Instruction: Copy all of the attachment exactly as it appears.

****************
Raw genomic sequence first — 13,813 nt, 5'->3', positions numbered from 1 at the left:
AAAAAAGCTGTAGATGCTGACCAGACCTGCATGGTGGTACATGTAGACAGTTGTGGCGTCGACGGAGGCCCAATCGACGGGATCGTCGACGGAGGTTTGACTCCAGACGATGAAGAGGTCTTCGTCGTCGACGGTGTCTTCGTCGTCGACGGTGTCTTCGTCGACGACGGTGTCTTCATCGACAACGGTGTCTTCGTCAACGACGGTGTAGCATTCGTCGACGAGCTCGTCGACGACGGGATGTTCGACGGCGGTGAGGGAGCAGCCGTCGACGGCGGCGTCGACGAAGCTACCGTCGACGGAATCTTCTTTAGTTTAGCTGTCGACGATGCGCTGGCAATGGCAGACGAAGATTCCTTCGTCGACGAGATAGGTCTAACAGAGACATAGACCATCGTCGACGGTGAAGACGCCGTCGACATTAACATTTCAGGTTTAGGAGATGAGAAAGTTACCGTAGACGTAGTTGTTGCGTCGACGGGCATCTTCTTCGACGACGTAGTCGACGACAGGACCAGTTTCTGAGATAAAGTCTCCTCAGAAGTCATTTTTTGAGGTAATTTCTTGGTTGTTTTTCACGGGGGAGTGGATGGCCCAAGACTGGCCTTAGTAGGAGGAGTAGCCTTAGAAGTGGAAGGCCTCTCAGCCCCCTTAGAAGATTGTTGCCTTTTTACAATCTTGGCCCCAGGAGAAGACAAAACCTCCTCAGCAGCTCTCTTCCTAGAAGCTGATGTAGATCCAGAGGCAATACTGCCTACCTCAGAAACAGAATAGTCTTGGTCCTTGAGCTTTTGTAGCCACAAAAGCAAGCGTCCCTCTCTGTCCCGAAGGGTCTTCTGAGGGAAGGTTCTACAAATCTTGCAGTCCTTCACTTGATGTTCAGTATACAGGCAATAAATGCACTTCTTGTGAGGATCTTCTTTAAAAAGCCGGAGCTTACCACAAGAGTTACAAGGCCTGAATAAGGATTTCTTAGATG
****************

Raw genomic sequence first — 13,813 nt, 5'->3', positions numbered from 1 at the left:
AAAAAAGCTGTAGATGCTGACCAGACCTGCATGGTGGTACATGTAGACAGTTGTGGCGTCGACGGAGGCCCAATCGACGGGATCGTCGACGGAGGTTTGACTCCAGACGATGAAGAGGTCTTCGTCGTCGACGGTGTCTTCGTCGTCGACGGTGTCTTCGTCGACGACGGTGTCTTCATCGACAACGGTGTCTTCGTCAACGACGGTGTAGCATTCGTCGACGAGCTCGTCGACGACGGGATGTTCGACGGCGGTGAGGGAGCAGCCGTCGACGGCGGCGTCGACGAAGCTACCGTCGACGGAATCTTCTTTAGTTTAGCTGTCGACGATGCGCTGGCAATGGCAGACGAAGATTCCTTCGTCGACGAGATAGGTCTAACAGAGACATAGACCATCGTCGACGGTGAAGACGCCGTCGACATTAACATTTCAGGTTTAGGAGATGAGAAAGTTACCGTAGACGTAGTTGTTGCGTCGACGGGCATCTTCTTCGACGACGTAGTCGACGACAGGACCAGTTTCTGAGATAAAGTCTCCTCAGAAGTCATTTTTTGAGGTAATTTCTTGGTTGTTTTTCACGGGGGAGTGGATGGCCCAAGACTGGCCTTAGTAGGAGGAGTAGCCTTAGAAGTGGAAGGCCTCTCAGCCCCCTTAGAAGATTGTTGCCTTTTTACAATCTTGGCCCCAGGAGAAGACAAAACCTCCTCAGCAGCTCTCTTCCTAGAAGCTGATGTAGATCCAGAGGCAATACTGCCTACCTCAGAAACAGAATAGTCTTGGTCCTTGAGCTTTTGTAGCCACAAAAGCAAGCGTCCCTCTCTGTCCCGAAGGGTCTTCTGAGGGAAGGTTCTACAAATCTTGCAGTCCTTCACTTGATGTTCAGTATACAGGCAATAAATGCACTTCTTGTGAGGATCTTCTTTAAAAAGCCGGAGCTTACCACAAGAGTTACAAGGCCTGAATAAGGATTTCTTAGATG